A day without rain!

Although I like many others have been staying dry inside of late, the University lawn has continued to grow. It has certainly had an ample supply of water!

In a shock to the system, we actually had a day without rain. I popped out to see how things were fairing – rather expecting a rain induced mush, but I was pleasantly surprised. The first thing I noted were the three honey bees and one large bumble bee buzzing from crocus to crocus.

Pollen flecked bumble bee

Pollen flecked bumble bee

They were the first bees I’ve seen this year, and it was nice to see them on the lawn. Like the crocus’s and us rain weary people, I suspect they had been longing for some sun.

The rest of the lawn is slowly breaking its winter slumber. The daisies are off to a good start, but it’s the wild form that seems to get going first every year. Much as I like wild daisies, I am quite fond of the peach coloured cultivars. I shall continue to wait.

Winter is ending...

Winter is ending…

 

I’m quite sure that this year there are more crocus flowers than the original number I started with. I rather hope that this means that early crocus are grass-free lawn compatible. After 3 years of mowing I would have expected all the geophytes (bulbs/corms etc) that couldn’t handle the regime to have disappeared by now. It’s a harsh testing regime, but that’s experimental horticulture for you. I’m also quite pleased to see the miniature daffodils are still there too, especially since their leaves most definitely do not have the luxury of getting old and withered (as is invariably recommended) before the mower chops them off.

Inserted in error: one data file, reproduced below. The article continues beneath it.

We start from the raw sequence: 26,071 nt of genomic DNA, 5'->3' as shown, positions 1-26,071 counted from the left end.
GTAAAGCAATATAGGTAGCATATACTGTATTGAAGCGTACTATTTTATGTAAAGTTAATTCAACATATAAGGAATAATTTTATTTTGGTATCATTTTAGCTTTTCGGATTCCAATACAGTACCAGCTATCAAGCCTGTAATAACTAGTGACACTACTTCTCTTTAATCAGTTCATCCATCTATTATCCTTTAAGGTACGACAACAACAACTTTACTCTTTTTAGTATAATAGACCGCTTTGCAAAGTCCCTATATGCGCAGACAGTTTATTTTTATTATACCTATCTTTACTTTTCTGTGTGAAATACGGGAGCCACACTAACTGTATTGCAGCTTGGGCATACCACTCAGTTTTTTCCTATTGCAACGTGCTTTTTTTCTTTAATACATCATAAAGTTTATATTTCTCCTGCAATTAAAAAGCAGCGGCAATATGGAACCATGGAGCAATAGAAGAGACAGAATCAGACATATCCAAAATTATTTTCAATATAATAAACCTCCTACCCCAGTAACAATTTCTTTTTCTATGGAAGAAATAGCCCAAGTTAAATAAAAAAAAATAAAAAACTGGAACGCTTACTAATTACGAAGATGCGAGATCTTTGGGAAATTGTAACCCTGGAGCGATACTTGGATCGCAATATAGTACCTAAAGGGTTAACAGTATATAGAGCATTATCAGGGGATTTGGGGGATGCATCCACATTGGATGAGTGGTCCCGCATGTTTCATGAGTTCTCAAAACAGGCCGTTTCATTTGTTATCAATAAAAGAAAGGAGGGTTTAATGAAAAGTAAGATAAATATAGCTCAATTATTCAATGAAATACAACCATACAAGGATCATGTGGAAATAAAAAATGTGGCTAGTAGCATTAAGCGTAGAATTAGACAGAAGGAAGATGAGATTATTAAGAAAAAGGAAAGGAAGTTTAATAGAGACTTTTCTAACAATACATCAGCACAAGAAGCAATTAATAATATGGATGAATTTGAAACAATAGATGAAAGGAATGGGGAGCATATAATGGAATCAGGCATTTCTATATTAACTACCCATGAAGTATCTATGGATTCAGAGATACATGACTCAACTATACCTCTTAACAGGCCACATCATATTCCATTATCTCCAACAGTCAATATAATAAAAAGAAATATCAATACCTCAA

One little research based snippet to add is that as I have now completed my analysis of plant cover and floral performance I can definitively say that grass-free lawns are best approached as an alternative lawn ‘ground cover’, with floral performance a secondary but not inconsequential consideration.

My research suggests that there is a trade-off between the number of species used in the format and the floral performance of the lawn. Perhaps surprisingly the more species used in the lawn, the lower it’s immediate floral impact – although floral performance tends to have a longer season. This is due to the wide variety of flower sizes and floral productivity of individual species, as well as the length of their floral season. However, in consolation more species means a more stable lawn, with any one species less likely to dominate. There, a naughty peek at the results. Shhh! They’re still secret….

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